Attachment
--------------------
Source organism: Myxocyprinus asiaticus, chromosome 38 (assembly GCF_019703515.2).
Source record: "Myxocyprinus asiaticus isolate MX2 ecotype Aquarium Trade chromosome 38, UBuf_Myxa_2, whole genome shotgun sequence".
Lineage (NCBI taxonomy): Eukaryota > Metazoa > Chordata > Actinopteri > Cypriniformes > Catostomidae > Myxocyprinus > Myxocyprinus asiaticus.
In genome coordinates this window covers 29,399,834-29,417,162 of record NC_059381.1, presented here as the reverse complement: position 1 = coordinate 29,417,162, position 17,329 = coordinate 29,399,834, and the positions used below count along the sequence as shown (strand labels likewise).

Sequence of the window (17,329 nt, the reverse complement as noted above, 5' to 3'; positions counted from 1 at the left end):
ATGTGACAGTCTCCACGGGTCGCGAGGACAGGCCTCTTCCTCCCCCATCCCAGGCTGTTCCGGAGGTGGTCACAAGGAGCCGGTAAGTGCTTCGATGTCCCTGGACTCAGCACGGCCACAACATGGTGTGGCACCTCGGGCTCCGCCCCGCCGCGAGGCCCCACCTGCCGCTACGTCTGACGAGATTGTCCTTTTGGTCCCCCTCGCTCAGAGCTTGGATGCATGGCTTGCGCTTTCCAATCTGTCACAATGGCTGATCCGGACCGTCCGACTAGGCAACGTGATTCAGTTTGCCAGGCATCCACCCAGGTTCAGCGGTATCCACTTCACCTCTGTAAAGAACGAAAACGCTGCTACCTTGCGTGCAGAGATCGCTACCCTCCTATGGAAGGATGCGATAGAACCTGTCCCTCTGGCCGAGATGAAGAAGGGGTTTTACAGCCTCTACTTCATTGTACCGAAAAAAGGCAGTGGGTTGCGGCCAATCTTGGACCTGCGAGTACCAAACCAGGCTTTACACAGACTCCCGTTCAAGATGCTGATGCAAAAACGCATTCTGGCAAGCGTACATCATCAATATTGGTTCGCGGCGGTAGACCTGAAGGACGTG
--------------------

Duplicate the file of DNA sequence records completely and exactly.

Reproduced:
Source organism: Myxocyprinus asiaticus, chromosome 38 (assembly GCF_019703515.2).
Source record: "Myxocyprinus asiaticus isolate MX2 ecotype Aquarium Trade chromosome 38, UBuf_Myxa_2, whole genome shotgun sequence".
Lineage (NCBI taxonomy): Eukaryota > Metazoa > Chordata > Actinopteri > Cypriniformes > Catostomidae > Myxocyprinus > Myxocyprinus asiaticus.
In genome coordinates this window covers 29,399,834-29,417,162 of record NC_059381.1, presented here as the reverse complement: position 1 = coordinate 29,417,162, position 17,329 = coordinate 29,399,834, and the positions used below count along the sequence as shown (strand labels likewise).

Sequence of the window (17,329 nt, the reverse complement as noted above, 5' to 3'; positions counted from 1 at the left end):
ATGTGACAGTCTCCACGGGTCGCGAGGACAGGCCTCTTCCTCCCCCATCCCAGGCTGTTCCGGAGGTGGTCACAAGGAGCCGGTAAGTGCTTCGATGTCCCTGGACTCAGCACGGCCACAACATGGTGTGGCACCTCGGGCTCCGCCCCGCCGCGAGGCCCCACCTGCCGCTACGTCTGACGAGATTGTCCTTTTGGTCCCCCTCGCTCAGAGCTTGGATGCATGGCTTGCGCTTTCCAATCTGTCACAATGGCTGATCCGGACCGTCCGACTAGGCAACGTGATTCAGTTTGCCAGGCATCCACCCAGGTTCAGCGGTATCCACTTCACCTCTGTAAAGAACGAAAACGCTGCTACCTTGCGTGCAGAGATCGCTACCCTCCTATGGAAGGATGCGATAGAACCTGTCCCTCTGGCCGAGATGAAGAAGGGGTTTTACAGCCTCTACTTCATTGTACCGAAAAAAGGCAGTGGGTTGCGGCCAATCTTGGACCTGCGAGTACCAAACCAGGCTTTACACAGACTCCCGTTCAAGATGCTGATGCAAAAACGCATTCTGGCAAGCGTACATCATCAATATTGGTTCGCGGCGGTAGACCTGAAGGACGTG